“Night Watch” continues through Jan. 24 at the Dayton Theatre Guild, 430 Wayne Ave., Dayton. Performances are Fridays at 8 p.m., Saturdays at 5 p.m., and Sundays at 3 p.m. Act One: 55 minutes; Act Two: 45 minutes. Tickets are $20 for adults, $18 for seniors, and $13 for students. For tickets or more info, call (937) 278-5993 or visit www.daytontheatreguild.org
THE GREAT AMERICAN TRAILER PARK MUSICAL
Need a good laugh? Make a mad dash to the Mathile Theatre of the Schuster Center to see Dare to Defy Productions’ hilariously entertaining production of composer David Nehls and librettist Betsy Kelso’s irreverent 2005 Off-Broadway satire “The Great American Trailer Park Musical.”
Spiritedly directed by Matthew Smith, the raunchy, jaw-dropping “Trailer Park” cleverly spoofs the ins and outs of trashy living while also examining the importance of self-esteem and embracing acceptance within a community. Inside North Florida’s Armadillo Acres mobile home park, the nearly 20-year marriage between tollbooth collector Norbert and his agoraphobic wife Jeannie (who hasn’t stepped outside her trailer in nearly 20 years) is turned upside down when sexy stripper Pippi (and I don’t mean Longstocking) moves in next door to escape her ex-boyfriend Duke. As this love triangle evolves, a funny Greek chorus (recalling the R&B trio from “Little Shop of Horrors”) complements the action with engaging sass.
Angie Thacker and Rob Willoughby, authentically compatible, bring sincerity and charm to the insecure Jeannie and the endearingly foolish Norbert, a couple you root for in spite of Norbert’s infidelity. Thacker, effectively conveying Jeannie’s fear and trepidation, notably offers a heartfelt rendition of “Flushed Down the Pipes.” As Pippi, powerful pop vocalist Lisa Glover effortlessly turns up the heat in “The Buck Stops Here” while solidifying the character as a confident, tough young woman one might consider an underdog but never a pushover. Eric Julian Walker (a humorously vengeful Duke) needs to reevaluate his comedic timing, but his over-the-top urgencies are not a detriment. Tia R. Seay (Betty), Tori Kocher (Linoleum) and Hayley Penchoff (Pickles) are an absolutely crowd-pleasing trio full of feisty spunk. The exuberant Seay, another vocal knockout, specifically makes the most of the kookiness within the “Jerry Springer”-inspired dream sequence “The Great American TV Show” and the toe-tapping, disco-flavored “Storm’s A-Brewin,’” the latter concluding with her high notes amusingly wailed to the hilt atop Pippi’s trailer.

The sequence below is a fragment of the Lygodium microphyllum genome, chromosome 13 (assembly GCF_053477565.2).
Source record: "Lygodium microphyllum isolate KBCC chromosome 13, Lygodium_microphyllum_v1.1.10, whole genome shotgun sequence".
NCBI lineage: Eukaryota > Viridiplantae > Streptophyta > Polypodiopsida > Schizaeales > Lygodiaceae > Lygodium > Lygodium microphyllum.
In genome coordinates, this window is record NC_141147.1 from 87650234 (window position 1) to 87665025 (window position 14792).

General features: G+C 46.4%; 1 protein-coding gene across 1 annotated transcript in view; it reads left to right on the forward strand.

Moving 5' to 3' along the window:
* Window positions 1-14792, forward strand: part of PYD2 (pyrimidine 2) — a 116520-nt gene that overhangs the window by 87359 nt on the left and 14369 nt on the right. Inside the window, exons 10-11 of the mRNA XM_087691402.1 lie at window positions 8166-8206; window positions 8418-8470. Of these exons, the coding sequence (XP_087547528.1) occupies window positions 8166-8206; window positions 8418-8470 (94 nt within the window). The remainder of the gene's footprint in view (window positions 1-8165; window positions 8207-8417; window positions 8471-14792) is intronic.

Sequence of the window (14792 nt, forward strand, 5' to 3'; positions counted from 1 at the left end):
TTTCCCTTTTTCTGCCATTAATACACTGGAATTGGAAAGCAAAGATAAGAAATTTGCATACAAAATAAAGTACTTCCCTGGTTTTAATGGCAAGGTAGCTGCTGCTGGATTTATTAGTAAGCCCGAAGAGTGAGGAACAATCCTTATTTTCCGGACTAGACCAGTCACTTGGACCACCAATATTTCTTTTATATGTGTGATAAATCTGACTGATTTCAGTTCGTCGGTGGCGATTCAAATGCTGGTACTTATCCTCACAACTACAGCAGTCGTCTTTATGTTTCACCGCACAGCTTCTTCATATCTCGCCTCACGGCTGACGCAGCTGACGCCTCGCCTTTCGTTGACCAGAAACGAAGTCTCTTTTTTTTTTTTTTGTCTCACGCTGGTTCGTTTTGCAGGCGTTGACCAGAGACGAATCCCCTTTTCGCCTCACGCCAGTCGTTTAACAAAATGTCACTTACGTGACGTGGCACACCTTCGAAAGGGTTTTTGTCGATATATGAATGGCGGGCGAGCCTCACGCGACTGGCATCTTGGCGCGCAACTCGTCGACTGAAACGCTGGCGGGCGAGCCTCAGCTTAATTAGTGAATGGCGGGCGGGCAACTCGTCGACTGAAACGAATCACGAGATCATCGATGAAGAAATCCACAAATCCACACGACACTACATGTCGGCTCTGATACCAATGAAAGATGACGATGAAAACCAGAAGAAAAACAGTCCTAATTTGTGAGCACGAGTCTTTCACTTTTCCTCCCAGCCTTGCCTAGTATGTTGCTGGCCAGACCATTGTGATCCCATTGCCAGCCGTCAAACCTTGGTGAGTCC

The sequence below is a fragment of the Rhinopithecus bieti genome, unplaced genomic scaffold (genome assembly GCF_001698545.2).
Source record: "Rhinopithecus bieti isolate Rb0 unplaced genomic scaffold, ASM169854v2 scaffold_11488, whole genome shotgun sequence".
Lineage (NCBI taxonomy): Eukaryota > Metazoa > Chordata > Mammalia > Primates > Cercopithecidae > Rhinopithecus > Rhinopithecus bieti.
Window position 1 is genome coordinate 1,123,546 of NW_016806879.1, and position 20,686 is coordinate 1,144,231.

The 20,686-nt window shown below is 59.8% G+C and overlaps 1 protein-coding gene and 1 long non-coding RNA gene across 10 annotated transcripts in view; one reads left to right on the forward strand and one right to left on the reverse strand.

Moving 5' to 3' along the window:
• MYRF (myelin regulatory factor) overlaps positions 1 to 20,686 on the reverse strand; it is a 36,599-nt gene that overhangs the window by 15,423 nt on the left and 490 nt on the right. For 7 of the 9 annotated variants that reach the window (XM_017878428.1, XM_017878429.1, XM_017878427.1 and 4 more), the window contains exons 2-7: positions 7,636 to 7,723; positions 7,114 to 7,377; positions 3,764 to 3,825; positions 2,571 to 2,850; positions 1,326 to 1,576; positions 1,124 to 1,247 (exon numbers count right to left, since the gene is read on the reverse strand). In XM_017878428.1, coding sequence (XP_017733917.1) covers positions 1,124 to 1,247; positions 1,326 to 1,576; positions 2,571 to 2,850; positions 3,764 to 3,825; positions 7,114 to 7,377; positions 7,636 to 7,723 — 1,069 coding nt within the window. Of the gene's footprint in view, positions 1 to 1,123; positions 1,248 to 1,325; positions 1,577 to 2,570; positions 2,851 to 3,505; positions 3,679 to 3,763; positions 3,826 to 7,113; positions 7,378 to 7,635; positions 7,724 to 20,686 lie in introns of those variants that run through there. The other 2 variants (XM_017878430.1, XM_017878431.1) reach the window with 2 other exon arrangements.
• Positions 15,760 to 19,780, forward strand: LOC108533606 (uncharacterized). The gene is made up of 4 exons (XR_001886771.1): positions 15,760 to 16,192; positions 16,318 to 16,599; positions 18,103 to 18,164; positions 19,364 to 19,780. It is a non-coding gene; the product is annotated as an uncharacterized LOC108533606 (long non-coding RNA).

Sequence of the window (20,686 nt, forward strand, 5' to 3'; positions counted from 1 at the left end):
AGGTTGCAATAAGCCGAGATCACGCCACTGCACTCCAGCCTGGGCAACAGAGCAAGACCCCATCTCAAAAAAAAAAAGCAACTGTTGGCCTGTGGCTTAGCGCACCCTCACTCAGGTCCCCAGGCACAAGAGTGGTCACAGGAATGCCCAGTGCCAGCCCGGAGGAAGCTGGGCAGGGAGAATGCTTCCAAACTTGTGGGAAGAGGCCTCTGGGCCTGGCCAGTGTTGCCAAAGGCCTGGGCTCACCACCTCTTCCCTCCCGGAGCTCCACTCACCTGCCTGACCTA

In addition to a colorful set by Willoughby and Entertainment Unlimited Events and character-specific costumes courtesy of Bobby Mitchum and Olivia Dakin, the production features light and sound design by Jason Vogel, properties by Dionne Meyer, and music direction by Lorri Topping who leads a fine four-piece band.
“The Great American Trailer Park Musical” continues through Jan. 16 in the Mathile Theatre of the Schuster Center, Second and Main Streets, Dayton. Performances are Friday at 8 p.m., and Saturday at 2 and 8 p.m. The production is performed in 100 minutes without intermission. Tickets are $20. For tickets or more information, call Ticket Center Stage at (937) 228-3630 or visit www.ticketcenterstage.com. Patrons are advised the show contains adult language and themes.